. First of all, if you want steak, don't order it in Europe. Nothing is as good as even "average" American steak
Whilst I find steak in most of continental Europe to be poor in comparison to what you cand find in the US the same isn't to be said for the UK. Britain's native rare breeds make for some fantastic beef whether it's Aberdeen Angus from Scotland, Longhorn from the Yorkshire Moors or Dexter from the West Country, all grass fed and better in taste in my opinion than a lot of the grain fed, intensively reared beef commonly found in the US.
I've eaten some fantastic beef in the States but it comes at a price.
A lot of it has to do with how they butcher it too. I dont know how many large chunks of meat I have been served. Burnt on the outside and stone cold in the center; and rubbery throughout. The place i linked in Budapest I believe sources their meat in Spain, while the place in Kyiv sells USDA Prime.
Kadarka is a great place, but I just didn't care to make a reservation to sit and drink. We were without a cellphone, and just didn't want to put up with the hassle. We're more of beer drinkers anyway, and a decent beer bar is across the street and up a block.
I agree about the food at the Grand Market. But we found a great restaurant/wine bar to the left of the building and a block behind the market--behind a little city park.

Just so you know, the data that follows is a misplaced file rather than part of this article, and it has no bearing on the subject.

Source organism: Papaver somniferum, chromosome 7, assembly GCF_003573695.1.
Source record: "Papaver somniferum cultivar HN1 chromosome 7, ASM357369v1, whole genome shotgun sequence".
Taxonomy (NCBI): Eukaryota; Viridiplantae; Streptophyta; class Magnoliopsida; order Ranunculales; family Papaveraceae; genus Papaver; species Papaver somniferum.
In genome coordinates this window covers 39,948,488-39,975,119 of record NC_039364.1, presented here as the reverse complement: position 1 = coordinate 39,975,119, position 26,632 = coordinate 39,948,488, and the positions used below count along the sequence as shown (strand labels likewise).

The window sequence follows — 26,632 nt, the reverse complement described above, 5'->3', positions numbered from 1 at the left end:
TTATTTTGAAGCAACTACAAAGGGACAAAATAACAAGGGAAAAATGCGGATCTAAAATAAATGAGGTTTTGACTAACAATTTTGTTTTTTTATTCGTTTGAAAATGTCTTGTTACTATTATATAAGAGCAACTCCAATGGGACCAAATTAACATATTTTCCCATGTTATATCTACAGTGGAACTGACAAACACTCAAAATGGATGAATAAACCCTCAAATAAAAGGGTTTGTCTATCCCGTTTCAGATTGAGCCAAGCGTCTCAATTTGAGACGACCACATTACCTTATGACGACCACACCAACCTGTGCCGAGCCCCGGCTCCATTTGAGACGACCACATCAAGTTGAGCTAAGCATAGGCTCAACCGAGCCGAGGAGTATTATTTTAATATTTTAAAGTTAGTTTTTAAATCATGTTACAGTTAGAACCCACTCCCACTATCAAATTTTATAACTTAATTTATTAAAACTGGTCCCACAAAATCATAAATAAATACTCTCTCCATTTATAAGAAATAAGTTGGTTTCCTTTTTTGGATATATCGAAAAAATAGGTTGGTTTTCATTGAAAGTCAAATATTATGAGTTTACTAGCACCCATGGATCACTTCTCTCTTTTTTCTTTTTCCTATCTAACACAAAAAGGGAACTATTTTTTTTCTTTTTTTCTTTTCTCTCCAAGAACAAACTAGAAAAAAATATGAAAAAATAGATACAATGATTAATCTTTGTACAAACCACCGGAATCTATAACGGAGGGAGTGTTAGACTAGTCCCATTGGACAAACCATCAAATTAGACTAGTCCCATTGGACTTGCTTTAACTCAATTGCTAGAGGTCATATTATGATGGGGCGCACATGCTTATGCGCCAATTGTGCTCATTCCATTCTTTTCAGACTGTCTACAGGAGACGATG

Kadarka isn't always busy. Friday and Saturday nights, yes, when the locals are enjoying the weekend. And for a pre-dinner drink, there's usually room even then.
David, i understand. A little further up Krialy utca (maybe 100 feet) is the Kupling Ruin Pub and there are a number more within about a 5 minute walk https://www.thrillist.com/travel/nation/the-coolest-ruin-bars-in-budapest and https://ruinpubs.com/index.php?id=romkocsmak_adatlap&kocsma=11
Like i pointed out, Kadarka is sort of a neighborhood dive and one i am comfortable with because its near the front door and old farts like me mix well in a place with clientele that ranges from 21 to 71. . Okay, and after all these years, they are sort of like family. There are all sorts of great places in town, its one of the selling factors. If you want to be among 21 to 30, the ruin pubs are great, for older the wine bars. There are even a few Hungarian redneck bars... Its hard not to find something that works for you and its all so close and accessible.